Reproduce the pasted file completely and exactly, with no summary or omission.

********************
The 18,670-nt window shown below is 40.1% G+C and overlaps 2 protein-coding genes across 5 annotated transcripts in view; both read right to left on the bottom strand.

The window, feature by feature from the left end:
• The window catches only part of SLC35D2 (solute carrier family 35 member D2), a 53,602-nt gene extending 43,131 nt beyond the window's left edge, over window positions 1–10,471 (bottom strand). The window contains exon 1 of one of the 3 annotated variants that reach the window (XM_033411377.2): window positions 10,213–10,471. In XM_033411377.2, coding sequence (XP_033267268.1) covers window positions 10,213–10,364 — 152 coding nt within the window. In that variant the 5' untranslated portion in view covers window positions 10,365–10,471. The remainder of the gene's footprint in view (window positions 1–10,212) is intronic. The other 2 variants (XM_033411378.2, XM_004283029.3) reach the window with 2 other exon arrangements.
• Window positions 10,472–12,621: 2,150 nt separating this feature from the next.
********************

The 18,670-nt window shown below is 40.1% G+C and overlaps 2 protein-coding genes across 5 annotated transcripts in view; both read right to left on the bottom strand.

The window, feature by feature from the left end:
• The window catches only part of SLC35D2 (solute carrier family 35 member D2), a 53,602-nt gene extending 43,131 nt beyond the window's left edge, over window positions 1–10,471 (bottom strand). The window contains exon 1 of one of the 3 annotated variants that reach the window (XM_033411377.2): window positions 10,213–10,471. In XM_033411377.2, coding sequence (XP_033267268.1) covers window positions 10,213–10,364 — 152 coding nt within the window. In that variant the 5' untranslated portion in view covers window positions 10,365–10,471. The remainder of the gene's footprint in view (window positions 1–10,212) is intronic. The other 2 variants (XM_033411378.2, XM_004283029.3) reach the window with 2 other exon arrangements.
• Window positions 10,472–12,621: 2,150 nt separating this feature from the next.